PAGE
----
PowerBuilder 7 also marked the use of the native Microsoft TreeView and ListView objects. Some fixes were incorporated in PFC for this change, but some issues remained until PowerBuilder 8.0.1 became available.

The balance of the changes to PFC 7 were bug fixes.

Changes in PFC as of PowerBuilder 8
PowerBuilder 8 incorporated only a few but significant changes. The pfccom32.dll dynamic link library was dropped and its functionality was moved into the PowerBuilder VM. This library contained only one routine, pfc_printdlg, which calls the Windows Common Print dialog. The return code representing a user cancel action was changed from -1 in previous versions to 0 in PowerBuilder 8.

Microsoft changed its implementation of several controls such that the right-mouse button operates slightly differently. This means that the rbuttonup event, used previously to invoke RMB popup-menus, is no longer a reliable way to initiate these events. A new event, contextmenu, mapped to pbm_contextmenu, has been added to invoke these popup menus, and the PFC objects that utilize popup menus have been changed accordingly. Any code that a developer added to extend the rbuttonup menu should be evaluated in light of these changes.

PFC 8 also included a number of bug fixes, detailed in the readme file.

Changes in PFC as of PowerBuilder 9
What's new in PFC for PowerBuilder 9? The news for PowerBuilder 9 is that there are no changes at all to PFC.

PFC Resources
Of course, Sybase's Web site (www.sybase.com) is an excellent source of information, white papers, release notes, sample code, and online documentation.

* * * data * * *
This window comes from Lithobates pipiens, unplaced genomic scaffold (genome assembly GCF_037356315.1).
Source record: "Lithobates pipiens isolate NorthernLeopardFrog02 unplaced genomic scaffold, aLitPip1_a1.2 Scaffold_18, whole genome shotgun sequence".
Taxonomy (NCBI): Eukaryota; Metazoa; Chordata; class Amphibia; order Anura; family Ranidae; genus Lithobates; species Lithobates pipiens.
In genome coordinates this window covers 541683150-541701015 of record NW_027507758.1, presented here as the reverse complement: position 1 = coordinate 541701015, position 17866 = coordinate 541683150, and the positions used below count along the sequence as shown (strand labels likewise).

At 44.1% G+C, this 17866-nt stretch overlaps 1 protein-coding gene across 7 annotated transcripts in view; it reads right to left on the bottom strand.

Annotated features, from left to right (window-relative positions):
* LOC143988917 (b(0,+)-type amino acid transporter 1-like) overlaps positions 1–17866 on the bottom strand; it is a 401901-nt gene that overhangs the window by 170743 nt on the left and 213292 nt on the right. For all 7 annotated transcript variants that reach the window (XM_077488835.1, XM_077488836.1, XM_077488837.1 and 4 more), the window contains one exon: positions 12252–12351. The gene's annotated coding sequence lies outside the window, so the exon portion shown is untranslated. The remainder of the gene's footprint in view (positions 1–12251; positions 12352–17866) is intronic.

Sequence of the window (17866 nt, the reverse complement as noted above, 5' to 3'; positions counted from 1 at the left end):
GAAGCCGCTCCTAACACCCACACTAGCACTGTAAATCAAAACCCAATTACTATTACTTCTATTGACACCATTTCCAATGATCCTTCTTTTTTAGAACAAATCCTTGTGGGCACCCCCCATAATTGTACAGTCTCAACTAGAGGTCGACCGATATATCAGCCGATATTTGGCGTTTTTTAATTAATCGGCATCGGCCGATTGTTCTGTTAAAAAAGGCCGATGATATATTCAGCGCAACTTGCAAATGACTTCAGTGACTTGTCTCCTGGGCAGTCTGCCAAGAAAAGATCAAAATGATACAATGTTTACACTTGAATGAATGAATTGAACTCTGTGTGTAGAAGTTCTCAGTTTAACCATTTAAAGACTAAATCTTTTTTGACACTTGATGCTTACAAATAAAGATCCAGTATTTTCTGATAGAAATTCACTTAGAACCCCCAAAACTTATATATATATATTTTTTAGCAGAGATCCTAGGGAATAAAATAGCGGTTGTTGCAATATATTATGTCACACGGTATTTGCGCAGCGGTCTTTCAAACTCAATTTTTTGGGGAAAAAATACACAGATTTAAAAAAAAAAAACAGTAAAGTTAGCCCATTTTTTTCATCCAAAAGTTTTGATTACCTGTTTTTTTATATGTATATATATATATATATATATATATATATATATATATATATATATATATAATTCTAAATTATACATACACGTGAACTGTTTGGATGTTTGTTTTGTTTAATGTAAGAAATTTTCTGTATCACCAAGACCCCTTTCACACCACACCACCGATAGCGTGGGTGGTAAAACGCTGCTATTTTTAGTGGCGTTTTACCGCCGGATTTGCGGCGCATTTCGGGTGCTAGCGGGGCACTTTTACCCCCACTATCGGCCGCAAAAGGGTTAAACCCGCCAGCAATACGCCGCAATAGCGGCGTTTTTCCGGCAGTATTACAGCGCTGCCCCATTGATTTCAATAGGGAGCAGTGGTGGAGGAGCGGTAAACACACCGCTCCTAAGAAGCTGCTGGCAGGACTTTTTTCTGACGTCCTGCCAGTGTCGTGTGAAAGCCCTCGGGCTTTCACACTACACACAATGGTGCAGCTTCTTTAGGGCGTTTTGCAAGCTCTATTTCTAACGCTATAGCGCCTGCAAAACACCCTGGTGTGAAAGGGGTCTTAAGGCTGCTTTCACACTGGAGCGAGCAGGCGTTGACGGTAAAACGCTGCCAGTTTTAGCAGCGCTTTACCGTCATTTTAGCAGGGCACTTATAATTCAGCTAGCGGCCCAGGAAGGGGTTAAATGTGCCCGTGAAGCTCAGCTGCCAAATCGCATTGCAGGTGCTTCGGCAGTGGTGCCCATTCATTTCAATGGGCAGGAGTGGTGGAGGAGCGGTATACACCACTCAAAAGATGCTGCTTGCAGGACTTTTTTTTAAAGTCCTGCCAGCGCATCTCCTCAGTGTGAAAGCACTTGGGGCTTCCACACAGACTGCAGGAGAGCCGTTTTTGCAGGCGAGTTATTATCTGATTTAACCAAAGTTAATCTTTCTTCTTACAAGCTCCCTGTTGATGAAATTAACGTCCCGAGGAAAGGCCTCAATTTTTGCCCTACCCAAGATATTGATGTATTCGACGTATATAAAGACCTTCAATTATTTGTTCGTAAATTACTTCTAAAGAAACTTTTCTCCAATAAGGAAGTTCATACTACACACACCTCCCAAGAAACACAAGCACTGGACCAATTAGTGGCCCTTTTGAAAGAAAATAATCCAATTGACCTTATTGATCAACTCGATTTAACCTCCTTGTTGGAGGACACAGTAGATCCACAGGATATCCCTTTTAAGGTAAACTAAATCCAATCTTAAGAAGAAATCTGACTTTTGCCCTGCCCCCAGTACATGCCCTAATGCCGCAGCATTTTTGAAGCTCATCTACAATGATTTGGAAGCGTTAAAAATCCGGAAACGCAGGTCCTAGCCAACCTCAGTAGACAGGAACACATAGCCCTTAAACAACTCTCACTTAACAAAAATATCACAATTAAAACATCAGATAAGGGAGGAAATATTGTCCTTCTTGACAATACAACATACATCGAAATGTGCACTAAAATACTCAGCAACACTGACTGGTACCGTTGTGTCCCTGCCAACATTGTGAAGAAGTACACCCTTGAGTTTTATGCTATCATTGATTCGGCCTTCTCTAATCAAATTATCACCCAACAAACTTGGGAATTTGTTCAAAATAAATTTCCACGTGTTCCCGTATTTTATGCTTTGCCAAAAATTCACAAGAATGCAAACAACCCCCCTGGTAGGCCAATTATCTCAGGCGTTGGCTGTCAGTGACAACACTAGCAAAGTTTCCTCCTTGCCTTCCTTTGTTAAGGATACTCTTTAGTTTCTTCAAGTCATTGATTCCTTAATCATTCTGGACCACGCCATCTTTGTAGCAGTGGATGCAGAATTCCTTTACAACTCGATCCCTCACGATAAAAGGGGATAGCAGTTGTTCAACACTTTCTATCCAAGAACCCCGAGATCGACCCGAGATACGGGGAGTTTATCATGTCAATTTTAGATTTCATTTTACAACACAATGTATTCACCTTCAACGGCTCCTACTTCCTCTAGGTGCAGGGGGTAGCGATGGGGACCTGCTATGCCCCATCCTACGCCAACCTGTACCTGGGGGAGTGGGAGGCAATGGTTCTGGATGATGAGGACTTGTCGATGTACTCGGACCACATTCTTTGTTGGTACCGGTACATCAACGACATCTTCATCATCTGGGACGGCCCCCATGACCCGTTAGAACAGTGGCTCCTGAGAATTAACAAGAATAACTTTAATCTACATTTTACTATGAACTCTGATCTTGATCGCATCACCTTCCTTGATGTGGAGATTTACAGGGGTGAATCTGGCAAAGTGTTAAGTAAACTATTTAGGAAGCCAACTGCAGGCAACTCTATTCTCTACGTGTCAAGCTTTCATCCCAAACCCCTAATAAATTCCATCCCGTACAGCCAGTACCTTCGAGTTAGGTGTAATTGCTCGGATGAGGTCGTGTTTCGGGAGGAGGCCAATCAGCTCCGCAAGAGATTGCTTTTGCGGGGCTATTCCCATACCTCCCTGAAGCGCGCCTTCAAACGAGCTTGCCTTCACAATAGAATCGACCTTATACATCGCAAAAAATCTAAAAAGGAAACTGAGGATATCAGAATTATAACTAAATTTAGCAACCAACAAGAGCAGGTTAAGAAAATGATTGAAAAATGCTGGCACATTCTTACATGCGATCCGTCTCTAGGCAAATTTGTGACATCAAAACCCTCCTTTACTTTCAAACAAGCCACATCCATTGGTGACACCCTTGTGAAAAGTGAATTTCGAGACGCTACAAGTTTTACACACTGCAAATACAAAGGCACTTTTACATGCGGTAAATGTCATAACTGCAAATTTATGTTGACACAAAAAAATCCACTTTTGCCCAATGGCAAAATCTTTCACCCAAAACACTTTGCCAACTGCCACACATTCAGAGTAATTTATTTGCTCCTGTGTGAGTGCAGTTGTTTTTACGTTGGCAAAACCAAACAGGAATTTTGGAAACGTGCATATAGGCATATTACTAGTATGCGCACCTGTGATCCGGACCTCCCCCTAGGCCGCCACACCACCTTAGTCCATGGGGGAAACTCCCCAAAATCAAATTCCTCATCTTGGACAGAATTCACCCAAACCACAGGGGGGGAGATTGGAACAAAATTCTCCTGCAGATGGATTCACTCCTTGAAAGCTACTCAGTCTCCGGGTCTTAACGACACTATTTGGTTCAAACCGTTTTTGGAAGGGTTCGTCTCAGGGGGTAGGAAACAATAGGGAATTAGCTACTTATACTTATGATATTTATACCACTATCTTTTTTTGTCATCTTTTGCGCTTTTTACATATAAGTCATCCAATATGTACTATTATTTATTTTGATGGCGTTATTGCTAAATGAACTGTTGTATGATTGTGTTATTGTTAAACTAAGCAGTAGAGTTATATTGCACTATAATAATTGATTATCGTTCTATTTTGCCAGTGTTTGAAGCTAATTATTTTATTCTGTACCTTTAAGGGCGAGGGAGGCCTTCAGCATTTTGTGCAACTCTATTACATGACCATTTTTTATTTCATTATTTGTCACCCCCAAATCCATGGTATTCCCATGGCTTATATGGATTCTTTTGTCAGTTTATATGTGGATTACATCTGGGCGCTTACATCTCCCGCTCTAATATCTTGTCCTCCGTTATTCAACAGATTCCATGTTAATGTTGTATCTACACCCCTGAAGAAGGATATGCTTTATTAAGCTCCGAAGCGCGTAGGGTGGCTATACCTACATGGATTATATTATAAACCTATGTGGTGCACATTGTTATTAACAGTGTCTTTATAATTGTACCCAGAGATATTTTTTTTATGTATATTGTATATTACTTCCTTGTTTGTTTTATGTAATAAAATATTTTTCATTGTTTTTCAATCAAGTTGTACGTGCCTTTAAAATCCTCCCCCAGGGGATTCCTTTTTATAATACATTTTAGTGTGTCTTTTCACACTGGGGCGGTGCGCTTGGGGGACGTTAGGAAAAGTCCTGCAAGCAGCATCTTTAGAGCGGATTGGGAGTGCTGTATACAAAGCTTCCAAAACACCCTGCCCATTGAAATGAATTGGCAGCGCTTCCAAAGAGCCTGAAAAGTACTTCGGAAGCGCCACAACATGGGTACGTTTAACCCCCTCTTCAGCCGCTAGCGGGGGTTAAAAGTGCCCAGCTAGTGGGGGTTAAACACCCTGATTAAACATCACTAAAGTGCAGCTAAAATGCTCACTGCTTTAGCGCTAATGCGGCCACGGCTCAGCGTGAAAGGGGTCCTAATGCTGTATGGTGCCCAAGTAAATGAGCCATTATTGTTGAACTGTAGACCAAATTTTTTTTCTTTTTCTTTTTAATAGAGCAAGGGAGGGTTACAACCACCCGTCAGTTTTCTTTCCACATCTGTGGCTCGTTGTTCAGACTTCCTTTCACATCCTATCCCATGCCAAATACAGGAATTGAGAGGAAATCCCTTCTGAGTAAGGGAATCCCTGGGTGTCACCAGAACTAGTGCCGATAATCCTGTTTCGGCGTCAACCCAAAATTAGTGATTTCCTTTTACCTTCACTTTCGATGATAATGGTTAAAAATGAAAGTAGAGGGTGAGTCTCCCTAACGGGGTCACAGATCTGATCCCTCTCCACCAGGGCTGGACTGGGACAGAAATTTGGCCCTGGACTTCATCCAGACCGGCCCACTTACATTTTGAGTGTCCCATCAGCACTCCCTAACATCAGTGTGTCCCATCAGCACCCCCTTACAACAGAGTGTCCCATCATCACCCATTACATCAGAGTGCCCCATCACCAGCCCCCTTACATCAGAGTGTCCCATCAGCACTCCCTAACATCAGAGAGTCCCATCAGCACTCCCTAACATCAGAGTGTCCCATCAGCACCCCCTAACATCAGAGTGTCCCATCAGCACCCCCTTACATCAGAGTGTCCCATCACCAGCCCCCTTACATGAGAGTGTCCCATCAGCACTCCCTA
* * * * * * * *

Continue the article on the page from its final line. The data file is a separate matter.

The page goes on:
It is natural that because PFC is so extendable, you'll find extensions available. There are several Web sites that provide information, discussion groups, additional white papers, and user-written extensions for PFC. Two such sites are www.pfcGuide.com and www.pfcCheatSheet.com.

PFC as a Distributed Framework
In a word - not! PFC is an excellent and powerful client/server foundation library. It's not suited for distributed development. Why? First, it's too tightly coupled. In most cases, to use any of PFC's capabilities, you're required to include the entirety of PFC. This is not a burden with an application, but would result in huge distributed components that would hamper performance and scalability of a distributed system. Second, most of PFC's benefits are visual in nature. They either enhance the visual aspects of the user interface or respond to user input (such as the Linkage service).

Conclusion
The PowerBuilder Foundation Classes (PFC) provide a rich set of objects and services for the PowerBuilder developer. PFC gives you expanded user interface capabilities, including flexible and powerful menu processing, window services, DataWindow services (such as the linkage service), and application services. By using the PFC and the concepts learned in this article you'll be able to provide more usability and utility to your applications

.  .  .

This article is based on PowerBuilder 9: Advanced Client/Server Development by various authors (ISBN 0672325004), published by Sams Publishing. Also look for PowerBuilder 9 Internet and Distributed Application Development.

More Stories By Millard F. Brown

Millard F. Brown is vice president of Power3, LLC, a company providing consulting and training services for the enterprise. He has beend developing PowerBuilder applications since PowerBuilder 2 and is the co-author of two new PowerBuilder 9 books: PowerBuilder 9: Advanced Client/Server Development and PowerBuilder 9: Internet and Distributed Application Development.